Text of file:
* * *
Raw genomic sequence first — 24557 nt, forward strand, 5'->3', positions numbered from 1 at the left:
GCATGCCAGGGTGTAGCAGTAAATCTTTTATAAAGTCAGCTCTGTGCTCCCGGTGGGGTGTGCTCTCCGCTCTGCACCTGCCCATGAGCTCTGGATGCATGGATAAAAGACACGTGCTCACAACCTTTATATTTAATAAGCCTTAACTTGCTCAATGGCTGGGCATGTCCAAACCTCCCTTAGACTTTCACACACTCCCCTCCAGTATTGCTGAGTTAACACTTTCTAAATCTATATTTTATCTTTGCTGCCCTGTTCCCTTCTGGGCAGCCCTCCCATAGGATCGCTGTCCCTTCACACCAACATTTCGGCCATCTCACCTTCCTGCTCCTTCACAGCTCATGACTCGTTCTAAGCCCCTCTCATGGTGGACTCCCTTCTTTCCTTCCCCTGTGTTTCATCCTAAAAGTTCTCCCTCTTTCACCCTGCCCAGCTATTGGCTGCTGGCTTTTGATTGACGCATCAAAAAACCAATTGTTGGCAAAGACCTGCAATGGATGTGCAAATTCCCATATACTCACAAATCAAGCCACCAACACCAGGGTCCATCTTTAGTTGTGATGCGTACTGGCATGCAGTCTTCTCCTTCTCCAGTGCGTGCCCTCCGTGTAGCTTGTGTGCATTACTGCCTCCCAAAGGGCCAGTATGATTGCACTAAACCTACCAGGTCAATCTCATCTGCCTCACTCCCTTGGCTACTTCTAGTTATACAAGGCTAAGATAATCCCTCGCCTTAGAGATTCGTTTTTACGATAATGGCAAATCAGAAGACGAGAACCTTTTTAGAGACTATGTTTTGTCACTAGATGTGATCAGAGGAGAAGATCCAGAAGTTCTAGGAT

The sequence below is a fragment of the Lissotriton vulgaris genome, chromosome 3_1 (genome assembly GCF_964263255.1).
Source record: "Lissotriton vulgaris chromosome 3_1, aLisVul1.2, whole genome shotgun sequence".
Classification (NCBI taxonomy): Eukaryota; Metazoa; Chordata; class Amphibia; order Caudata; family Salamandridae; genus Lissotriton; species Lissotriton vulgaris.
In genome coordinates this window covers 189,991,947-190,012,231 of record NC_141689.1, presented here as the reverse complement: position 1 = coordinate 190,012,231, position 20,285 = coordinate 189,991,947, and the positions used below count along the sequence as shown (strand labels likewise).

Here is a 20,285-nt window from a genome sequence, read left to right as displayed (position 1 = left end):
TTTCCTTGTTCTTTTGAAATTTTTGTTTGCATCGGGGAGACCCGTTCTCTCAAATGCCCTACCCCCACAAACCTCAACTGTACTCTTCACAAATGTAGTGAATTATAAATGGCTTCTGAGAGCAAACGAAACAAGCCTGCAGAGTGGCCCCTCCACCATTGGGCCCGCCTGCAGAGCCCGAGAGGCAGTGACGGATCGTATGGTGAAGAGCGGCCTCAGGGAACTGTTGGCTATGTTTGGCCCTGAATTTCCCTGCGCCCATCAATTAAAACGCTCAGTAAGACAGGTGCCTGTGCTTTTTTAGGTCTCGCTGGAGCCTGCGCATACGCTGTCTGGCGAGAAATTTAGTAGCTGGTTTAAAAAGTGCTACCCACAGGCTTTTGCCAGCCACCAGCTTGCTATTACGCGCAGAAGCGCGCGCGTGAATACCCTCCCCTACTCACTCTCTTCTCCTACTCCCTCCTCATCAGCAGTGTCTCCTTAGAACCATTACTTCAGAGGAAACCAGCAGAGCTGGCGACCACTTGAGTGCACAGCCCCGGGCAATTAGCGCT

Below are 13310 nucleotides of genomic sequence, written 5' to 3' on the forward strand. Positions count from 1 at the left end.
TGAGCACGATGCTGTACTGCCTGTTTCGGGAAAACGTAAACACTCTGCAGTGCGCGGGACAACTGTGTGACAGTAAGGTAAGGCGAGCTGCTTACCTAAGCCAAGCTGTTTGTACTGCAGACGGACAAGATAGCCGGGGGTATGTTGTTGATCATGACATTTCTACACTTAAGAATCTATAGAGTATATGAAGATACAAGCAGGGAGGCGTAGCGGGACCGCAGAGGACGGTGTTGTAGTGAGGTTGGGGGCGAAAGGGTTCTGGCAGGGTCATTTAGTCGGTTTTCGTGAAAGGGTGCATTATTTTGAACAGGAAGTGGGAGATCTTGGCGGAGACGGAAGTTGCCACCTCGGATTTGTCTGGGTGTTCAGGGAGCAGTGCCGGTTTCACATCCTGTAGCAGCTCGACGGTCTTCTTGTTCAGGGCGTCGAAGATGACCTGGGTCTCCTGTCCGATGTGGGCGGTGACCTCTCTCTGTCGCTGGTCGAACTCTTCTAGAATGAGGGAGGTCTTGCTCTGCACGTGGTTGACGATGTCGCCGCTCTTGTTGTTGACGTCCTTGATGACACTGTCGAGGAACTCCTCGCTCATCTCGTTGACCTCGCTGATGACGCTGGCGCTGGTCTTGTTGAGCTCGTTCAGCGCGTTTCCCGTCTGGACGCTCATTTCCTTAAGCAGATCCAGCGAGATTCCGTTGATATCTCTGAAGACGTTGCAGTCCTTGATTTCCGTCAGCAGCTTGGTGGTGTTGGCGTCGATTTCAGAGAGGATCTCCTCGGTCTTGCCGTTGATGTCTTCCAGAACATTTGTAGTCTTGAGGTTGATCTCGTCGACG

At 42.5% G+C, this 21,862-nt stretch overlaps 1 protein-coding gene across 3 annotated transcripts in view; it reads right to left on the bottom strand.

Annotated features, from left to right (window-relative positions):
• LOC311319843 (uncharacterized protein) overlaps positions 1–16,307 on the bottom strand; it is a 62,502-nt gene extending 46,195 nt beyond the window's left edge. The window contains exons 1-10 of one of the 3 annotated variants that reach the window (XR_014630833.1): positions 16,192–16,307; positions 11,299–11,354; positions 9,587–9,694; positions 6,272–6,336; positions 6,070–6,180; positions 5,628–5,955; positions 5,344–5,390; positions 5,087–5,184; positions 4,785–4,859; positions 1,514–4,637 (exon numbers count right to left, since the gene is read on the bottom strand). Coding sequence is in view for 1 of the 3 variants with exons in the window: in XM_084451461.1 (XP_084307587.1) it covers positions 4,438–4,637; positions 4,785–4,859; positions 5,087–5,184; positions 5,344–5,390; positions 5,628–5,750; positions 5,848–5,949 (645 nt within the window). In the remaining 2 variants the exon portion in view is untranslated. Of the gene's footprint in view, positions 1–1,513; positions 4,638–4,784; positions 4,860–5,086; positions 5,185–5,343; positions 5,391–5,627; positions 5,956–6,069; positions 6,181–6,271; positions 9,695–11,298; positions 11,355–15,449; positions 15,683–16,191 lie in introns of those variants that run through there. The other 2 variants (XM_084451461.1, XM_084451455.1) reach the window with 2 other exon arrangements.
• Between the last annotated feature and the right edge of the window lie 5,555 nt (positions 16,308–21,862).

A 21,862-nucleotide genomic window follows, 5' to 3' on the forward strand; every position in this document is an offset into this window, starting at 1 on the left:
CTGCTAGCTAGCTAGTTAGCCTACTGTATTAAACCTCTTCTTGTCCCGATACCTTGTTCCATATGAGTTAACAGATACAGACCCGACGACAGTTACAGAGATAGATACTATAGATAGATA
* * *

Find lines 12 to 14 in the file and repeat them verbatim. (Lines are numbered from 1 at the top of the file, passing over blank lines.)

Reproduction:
Annotated features, from left to right (window-relative positions):
• LOC311319843 (uncharacterized protein) overlaps positions 1–16,307 on the bottom strand; it is a 62,502-nt gene extending 46,195 nt beyond the window's left edge. The window contains exons 1-10 of one of the 3 annotated variants that reach the window (XR_014630833.1): positions 16,192–16,307; positions 11,299–11,354; positions 9,587–9,694; positions 6,272–6,336; positions 6,070–6,180; positions 5,628–5,955; positions 5,344–5,390; positions 5,087–5,184; positions 4,785–4,859; positions 1,514–4,637 (exon numbers count right to left, since the gene is read on the bottom strand). Coding sequence is in view for 1 of the 3 variants with exons in the window: in XM_084451461.1 (XP_084307587.1) it covers positions 4,438–4,637; positions 4,785–4,859; positions 5,087–5,184; positions 5,344–5,390; positions 5,628–5,750; positions 5,848–5,949 (645 nt within the window). In the remaining 2 variants the exon portion in view is untranslated. Of the gene's footprint in view, positions 1–1,513; positions 4,638–4,784; positions 4,860–5,086; positions 5,185–5,343; positions 5,391–5,627; positions 5,956–6,069; positions 6,181–6,271; positions 9,695–11,298; positions 11,355–15,449; positions 15,683–16,191 lie in introns of those variants that run through there. The other 2 variants (XM_084451461.1, XM_084451455.1) reach the window with 2 other exon arrangements.
• Between the last annotated feature and the right edge of the window lie 5,555 nt (positions 16,308–21,862).